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Nov 3, 2013

PRAGMATIC Security Metric of the Quarter #6


The league table for another 3-month's information security metrics shows a very close race for the top slot:


Metric P R A G M A T I C Score

81 69 89 92 80 99 98 90 98 88%

95 97 70 78 91 89 90 85 90 87%

75 75 90 73 84 76 80 77 93 80%

65 76 91 73 83 77 70 61 78 75%

80 85 40 66 72 75 80 80 80 73%

88 86 88 65 78 60 26 90 70 72%

72 80 10 80 80 80 61 80 79 69%

86 80 51 40 65 39 55 95 60 63%

80 70 72 30 75 50 50 65 65 62%

58 55 82 73 86 47 64 66 17 61%

75 70 66 61 80 50 35 36 50 58%

85 85 67 40 77 40 48 16 40 55%
Psychometrics 40 24 0 79 15 55 10 42 5 30%

[Click any metric to visit the original blog piece that explained the rationale for ACME's scoring.]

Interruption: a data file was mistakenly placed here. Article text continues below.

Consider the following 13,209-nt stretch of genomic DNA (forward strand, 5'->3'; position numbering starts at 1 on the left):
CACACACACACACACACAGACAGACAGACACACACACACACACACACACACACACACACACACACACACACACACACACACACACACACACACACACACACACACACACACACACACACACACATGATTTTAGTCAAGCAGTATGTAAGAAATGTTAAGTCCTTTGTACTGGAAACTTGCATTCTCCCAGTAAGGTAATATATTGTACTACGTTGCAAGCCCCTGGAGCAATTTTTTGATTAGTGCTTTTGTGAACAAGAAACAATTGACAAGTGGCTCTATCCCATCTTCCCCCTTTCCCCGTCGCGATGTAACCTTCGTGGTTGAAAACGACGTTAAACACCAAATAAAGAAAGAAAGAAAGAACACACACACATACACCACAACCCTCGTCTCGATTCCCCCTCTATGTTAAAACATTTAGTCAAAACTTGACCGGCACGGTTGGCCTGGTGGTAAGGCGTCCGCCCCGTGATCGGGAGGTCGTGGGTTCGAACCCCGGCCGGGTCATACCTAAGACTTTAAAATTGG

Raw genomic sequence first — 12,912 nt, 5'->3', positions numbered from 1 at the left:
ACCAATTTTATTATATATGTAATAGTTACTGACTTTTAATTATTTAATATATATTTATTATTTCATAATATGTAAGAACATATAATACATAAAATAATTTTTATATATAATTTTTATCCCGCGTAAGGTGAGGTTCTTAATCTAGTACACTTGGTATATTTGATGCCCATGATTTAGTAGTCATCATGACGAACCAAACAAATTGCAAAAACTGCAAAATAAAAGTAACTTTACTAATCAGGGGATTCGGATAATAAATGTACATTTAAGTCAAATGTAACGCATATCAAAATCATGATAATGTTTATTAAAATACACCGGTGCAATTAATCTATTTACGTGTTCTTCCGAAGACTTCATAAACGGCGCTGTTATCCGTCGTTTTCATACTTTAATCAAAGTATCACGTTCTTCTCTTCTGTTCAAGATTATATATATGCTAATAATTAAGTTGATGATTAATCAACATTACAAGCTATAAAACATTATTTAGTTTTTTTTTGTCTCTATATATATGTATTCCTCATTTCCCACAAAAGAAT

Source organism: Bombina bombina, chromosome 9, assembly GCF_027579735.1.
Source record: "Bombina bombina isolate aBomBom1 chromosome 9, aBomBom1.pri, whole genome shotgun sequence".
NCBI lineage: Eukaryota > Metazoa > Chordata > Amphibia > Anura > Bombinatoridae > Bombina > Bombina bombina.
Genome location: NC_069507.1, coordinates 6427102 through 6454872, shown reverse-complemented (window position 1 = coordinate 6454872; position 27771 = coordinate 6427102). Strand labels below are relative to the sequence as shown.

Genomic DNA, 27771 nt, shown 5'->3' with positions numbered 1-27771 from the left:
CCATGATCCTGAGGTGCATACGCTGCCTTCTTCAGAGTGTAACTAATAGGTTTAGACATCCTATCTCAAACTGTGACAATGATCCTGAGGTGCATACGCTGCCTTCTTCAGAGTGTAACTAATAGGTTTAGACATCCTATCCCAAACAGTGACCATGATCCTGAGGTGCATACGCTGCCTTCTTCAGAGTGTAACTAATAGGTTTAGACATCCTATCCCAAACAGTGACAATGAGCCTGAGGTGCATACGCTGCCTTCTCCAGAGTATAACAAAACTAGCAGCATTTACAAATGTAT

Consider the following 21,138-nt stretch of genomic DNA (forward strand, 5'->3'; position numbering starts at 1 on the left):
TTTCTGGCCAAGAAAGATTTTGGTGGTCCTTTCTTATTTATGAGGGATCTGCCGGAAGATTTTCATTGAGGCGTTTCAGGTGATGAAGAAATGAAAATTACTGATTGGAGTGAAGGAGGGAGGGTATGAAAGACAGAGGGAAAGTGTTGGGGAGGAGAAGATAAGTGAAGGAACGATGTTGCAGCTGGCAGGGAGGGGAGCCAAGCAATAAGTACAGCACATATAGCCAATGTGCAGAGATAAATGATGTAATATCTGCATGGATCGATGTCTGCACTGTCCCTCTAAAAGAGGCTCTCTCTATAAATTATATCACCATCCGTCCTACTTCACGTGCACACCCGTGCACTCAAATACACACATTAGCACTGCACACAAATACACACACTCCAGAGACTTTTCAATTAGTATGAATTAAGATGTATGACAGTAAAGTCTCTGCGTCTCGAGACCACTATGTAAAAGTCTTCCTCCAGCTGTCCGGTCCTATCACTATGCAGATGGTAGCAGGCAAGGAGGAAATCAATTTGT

Hopefully by now you are starting to make out themes or patterns in the metrics that score highly on the PRAGMATIC scale.

Having so far discussed and scored more than half of the example metrics from the book, plus a bunch more metrics from other sources, there's a fair chance we have covered some of the security metrics that your organization currently uses. How did they do? Do the PRAGMATIC scores and the discussion broadly reflect your experience with those metrics?  

We would be amazed if your metrics rate exactly the same as ACME's but if any of your scores are markedly higher or lower, that itself is interesting (and we'd love to hear why - feel free to comment on the blog or email us directly). The most likely explanation is that you are interpreting and using the metric in a way that suits your organization's particular information security management needs, whereas ACME's situation is different. Alternatively, it could be that you are applying the PRAGMATIC criteria differently to ACME (and us!). To be honest, it doesn't matter much either way: arguably the most important benefit of PRAGMATIC is that is prompts a structured analysis, and hopefully a rational and fruitful discussion of the pros and cons of various security metrics.